I’ve learned a lot in these past 6 months. About myself, others and the world we live in. We know what we’ve missed, what has brought us joy and what we can do without. It’s been a time of reflection, reassessing, reset.

The garden has been so central during this challenging time. I truly cannot imagine how I might have coped without it. If one was not conscious before, they should be by now – to have a garden, however tiny, is a singular luxury. Lets not ever forget that.

For the most part, doing the myriad chores that gardening demands has been a godsend. It nourished mind, body and spirit like nothing else could have. But, certain tasks could be made easier or even eliminated. Since I’m counting on being able to travel by this time next year (my fingers and toes are crossed as I write), I’m eager to include in my plans more efficient methods to safeguard all the hard work I’ve put into the garden.

Going away on vacation always brings to the forefront the matter of how to keep the plants watered. The easiest is to have someone keep an eye on the garden and take care of the watering. But, unless there is a friend happy to take on this responsibility, it can be expensive to compensate an individual. Specifically, a vegetable garden demands diligent watering and more oversight. To that end, I’m looking into getting bigger, self-watering pots for the vegetables we grow in the greenhouse.

This year, the tomatoes have been targeted by the squirrels. They have been stealing the tomatoes just as they’re ready for picking! Who ever thought squirrels enjoyed this fruit! Without observing a bushy tailed thief ourselves, we could not have solved the mystery of the missing tomatoes. So, some critter-proofing is in order.

Still on the topic of squirrels, they have always been after the apples on the espalier fence. Normally, we have had to cover the whole fence in netting to protect the fruits. I have always found the netting to be unsightly. It makes this pretty feature look like a lumpy, misshapen length of darkness. I’m currently investigating fruit cages. Obviously nothing on the market answers the exact requirements but I’m hoping to come up with something that we can alter to fit our needs. I envision a feature that looks neat, practical and less offensive to the eye.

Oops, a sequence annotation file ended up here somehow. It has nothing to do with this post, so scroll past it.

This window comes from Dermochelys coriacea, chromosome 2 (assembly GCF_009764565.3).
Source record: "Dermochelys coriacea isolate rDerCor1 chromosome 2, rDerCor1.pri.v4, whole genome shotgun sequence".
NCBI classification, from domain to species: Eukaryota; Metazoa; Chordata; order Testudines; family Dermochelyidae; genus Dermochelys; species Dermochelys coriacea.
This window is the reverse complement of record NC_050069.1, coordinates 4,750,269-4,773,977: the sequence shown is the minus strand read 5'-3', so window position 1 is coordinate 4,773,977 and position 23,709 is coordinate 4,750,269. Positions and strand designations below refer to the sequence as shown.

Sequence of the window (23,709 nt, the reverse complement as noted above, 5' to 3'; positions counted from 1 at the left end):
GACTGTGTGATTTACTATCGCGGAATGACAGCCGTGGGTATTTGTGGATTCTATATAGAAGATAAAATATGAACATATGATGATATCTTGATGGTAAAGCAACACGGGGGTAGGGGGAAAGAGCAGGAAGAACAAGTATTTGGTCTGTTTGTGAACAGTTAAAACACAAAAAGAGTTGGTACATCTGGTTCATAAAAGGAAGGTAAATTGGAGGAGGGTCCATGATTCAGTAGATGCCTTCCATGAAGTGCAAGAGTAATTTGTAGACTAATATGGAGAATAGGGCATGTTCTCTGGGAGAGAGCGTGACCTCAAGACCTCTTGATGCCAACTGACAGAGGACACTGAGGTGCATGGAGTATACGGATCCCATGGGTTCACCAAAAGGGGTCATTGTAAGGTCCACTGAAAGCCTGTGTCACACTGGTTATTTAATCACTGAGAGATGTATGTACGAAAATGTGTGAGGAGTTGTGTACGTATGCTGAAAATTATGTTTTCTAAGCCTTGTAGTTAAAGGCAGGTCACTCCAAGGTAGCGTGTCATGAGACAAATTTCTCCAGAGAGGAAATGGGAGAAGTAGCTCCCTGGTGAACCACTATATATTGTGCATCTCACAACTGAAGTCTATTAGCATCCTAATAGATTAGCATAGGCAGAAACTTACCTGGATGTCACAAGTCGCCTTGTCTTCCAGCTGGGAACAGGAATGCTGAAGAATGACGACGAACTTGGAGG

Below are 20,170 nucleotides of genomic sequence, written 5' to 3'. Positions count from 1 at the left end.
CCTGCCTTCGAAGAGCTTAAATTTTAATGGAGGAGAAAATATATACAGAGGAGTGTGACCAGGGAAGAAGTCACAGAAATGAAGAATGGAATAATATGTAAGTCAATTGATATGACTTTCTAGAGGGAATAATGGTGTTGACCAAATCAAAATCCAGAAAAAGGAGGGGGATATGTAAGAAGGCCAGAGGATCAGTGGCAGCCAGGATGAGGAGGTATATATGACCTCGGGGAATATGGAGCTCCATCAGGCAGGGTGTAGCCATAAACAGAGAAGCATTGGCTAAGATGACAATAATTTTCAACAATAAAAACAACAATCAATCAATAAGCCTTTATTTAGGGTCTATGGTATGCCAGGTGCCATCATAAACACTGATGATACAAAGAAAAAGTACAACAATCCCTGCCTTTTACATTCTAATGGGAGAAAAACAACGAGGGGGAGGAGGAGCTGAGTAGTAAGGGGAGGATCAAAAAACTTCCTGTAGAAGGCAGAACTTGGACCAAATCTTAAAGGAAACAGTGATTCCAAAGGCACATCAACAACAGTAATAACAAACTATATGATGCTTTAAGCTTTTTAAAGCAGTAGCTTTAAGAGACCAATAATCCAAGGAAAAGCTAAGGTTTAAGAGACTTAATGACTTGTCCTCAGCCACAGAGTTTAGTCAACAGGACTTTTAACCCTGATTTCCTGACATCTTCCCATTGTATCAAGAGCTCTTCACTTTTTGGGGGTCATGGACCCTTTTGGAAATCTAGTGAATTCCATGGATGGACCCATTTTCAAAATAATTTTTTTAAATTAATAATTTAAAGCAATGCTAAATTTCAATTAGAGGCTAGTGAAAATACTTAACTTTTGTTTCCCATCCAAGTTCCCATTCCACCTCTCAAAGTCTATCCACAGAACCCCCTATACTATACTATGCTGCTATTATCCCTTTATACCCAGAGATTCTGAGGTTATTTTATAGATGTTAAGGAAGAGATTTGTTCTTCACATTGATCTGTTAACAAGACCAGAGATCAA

The maturation and evolution of the meadow is a long process but this year, it has finally shown its potential. I’m quite chuffed about that!

I’m contemplating the gaps to be filled and the plants that require thinning. In other adjoining areas, I’m going to introduce native sedge grasses to not only cover thus far wasted real estate but to also play a role in the overall design of the lower garden. This is always a fun project for me – I love experimenting with plants. Between the hundreds of bulbs and the large number of sedges to plant, the fall is going to be very busy. But just imagine how nice it will all look next year!

Gathering in the garden with small numbers of friends has been possible only because of the warm weather. Hoping to extend the time we can spend out in the garden, I’m researching outdoor heaters. With or without friends, my dream is to be able to sit outside for some time everyday until the winter precludes such niceties.

The outdoor lights I’d mentioned last week are now in place. They certainly make the garden look festive. Which is exactly the point. If there is anything at all this pandemic has shown us is that life is fragile. Everyday must be celebrated.

Note: With so much unrest and injustice in the nation, I’m doing my best to help make matters right. But, I need your support – please join me in raising funds for the ACLU. 50% of the profits from the sales of the Printed Garden Collection will be donated to the ACLU. I believe you will enjoy the products as much as I do!

The sphere at night – I love it!

Chelones and Heleniums in the meadow

An over view of a part of the meadow

Ready for a socially distanced dinner. Notice the string lights!

Hummingbird at rest

(c) 2020 Shobha Vanchiswar